To achieve these and other advantages and in accordance with the purpose of the invention, as embodied and broadly described herein, a driving device of a washing machine comprising: a variable motor configured to apply a driving force to a drum of the washing machine, wherein the variable motor includes variable rotational speeds; an inverter configured to convert a direct current voltage into an alternating current voltage and to vary a voltage applied to the variable motor; and an inverter driver configured to compare a control signal with a carrier wave, wherein the inverter driver drives the inverter by pulse width modulation, a frequency of the carrier wave being varied based on the pulse width modulation.

In another aspect of the present invention includes a washing machine comprising: a drum to accommodate laundry; a variable motor configured to apply a driving force to a drum to rotate, wherein the rotational speed of the variable motor varies; an inverter configured to convert a direct current voltage into an alternating current voltage and to vary a voltage applied to the variable motor; a microcomputer configured to generate a control signal to control the variable motor; and an inverter driver configured to compare the control signal with a carrier wave to drive the inverter by the pulse width modulation, a frequency of the carrier wave being varied for the pulse width modulation.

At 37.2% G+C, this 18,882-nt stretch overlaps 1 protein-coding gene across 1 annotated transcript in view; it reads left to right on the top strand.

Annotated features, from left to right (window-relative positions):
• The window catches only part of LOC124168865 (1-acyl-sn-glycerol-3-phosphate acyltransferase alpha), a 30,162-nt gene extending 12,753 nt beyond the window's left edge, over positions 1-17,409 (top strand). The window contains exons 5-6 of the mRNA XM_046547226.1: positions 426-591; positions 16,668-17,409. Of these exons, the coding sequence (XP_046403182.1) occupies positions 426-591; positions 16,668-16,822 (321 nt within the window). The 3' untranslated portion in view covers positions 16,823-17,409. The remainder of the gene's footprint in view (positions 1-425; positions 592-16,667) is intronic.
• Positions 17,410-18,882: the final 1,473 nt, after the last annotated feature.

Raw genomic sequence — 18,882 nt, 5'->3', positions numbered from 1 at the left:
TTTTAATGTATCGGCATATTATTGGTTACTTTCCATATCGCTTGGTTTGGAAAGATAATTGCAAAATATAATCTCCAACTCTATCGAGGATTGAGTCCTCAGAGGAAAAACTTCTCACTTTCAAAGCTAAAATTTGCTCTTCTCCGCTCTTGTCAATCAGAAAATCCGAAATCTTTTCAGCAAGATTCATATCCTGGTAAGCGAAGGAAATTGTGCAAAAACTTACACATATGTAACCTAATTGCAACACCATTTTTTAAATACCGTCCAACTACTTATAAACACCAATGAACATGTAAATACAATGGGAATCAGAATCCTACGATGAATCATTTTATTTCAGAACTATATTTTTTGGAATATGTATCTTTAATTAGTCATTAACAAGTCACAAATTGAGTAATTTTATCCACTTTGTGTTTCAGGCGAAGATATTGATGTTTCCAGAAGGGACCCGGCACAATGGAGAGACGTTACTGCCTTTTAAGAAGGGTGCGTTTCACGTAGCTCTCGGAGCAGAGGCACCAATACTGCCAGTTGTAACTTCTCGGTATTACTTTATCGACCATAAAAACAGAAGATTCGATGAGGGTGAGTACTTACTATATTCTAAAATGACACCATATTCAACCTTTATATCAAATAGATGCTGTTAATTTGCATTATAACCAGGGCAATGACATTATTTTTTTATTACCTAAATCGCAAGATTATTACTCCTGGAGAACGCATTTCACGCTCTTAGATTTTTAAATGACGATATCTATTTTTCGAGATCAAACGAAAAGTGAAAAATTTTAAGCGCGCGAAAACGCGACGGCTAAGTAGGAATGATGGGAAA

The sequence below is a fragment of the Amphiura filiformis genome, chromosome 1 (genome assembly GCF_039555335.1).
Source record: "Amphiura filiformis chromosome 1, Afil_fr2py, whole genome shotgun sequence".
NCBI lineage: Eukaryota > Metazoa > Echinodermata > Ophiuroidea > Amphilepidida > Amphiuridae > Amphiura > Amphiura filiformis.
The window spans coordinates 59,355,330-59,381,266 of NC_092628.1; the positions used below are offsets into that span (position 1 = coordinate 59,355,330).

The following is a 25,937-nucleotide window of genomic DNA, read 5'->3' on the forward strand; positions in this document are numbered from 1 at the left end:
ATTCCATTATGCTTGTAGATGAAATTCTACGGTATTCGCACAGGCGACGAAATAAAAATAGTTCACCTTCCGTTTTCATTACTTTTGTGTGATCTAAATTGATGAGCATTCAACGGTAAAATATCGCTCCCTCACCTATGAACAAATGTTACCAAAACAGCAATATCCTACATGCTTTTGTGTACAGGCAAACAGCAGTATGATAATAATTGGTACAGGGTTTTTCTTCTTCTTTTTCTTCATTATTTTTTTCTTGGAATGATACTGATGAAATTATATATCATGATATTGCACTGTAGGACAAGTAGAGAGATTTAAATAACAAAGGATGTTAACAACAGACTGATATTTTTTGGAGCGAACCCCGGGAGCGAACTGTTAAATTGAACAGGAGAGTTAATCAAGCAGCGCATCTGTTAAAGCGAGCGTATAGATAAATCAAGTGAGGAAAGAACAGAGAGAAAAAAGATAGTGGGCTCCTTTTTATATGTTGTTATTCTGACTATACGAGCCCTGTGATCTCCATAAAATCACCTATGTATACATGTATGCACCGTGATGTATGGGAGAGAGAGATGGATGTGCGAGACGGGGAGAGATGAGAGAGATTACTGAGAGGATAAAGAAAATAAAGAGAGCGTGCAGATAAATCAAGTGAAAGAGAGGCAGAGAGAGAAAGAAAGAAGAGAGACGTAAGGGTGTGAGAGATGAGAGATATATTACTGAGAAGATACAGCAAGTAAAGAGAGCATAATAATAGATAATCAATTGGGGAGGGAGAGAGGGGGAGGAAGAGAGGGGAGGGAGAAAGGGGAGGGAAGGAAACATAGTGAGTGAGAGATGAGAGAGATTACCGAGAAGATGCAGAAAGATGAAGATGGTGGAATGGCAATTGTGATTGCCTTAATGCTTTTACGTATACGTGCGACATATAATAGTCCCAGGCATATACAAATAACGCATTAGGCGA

It is to be understood that both the foregoing general description and the following detailed description are exemplary and explanatory and are intended to provide further explanation of the invention as claimed.

BRIEF DESCRIPTION OF THE DRAWINGS

The accompanying drawings, which are included to provide a further understanding of the invention and are incorporated in and constitute a part of this specification, illustrate embodiments of the invention and together with the description serve to explain the principles of the invention.

In the drawings:

FIG. 1 is a sectional view illustrating a structure of a related art direct drive drum type washing machine;

FIG. 2 is a circuit block diagram illustrating a driving device employing a related art BLDC motor of a conventional washing machine;

FIG. 3 is a graph illustrating a principle of a sine pulse width modulation;

FIG. 4 is a graph illustrating a switching loss of a related art inverter; and

FIG. 5 is a graph illustrating a variable carrier according to an embodiment of the present invention.

DETAILED DESCRIPTION OF THE ILLUSTRATED EMBODIMENTS

Reference will now be made in detail to embodiments of a washing machine of the present invention, examples of which are illustrated in FIG. 5. In the description, the same reference numbers will be used to refer to the same or like parts as the conventional driving device of a washing machine and additional description for the same will be omitted.

FIG. 5 is a graph illustrating a variable carrier according to an embodiment of the present invention.

In contrast with a related art washing machine, the present invention includes a carrier wave generator that generates a carrier wave in which the frequency of the carrier wave is varied. In order to generate the PWM, the carrier wave with a varied frequency is compared to the control signal outputted from the microcomputer.

In a related art washing machine, a carrier wave with a predetermined frequency is generated, and the frequency required to toggle the switches within the inverted becomes identical to the frequency of the carrier wave. Thus, the frequency required to toggle the switches within the inverter becomes constant.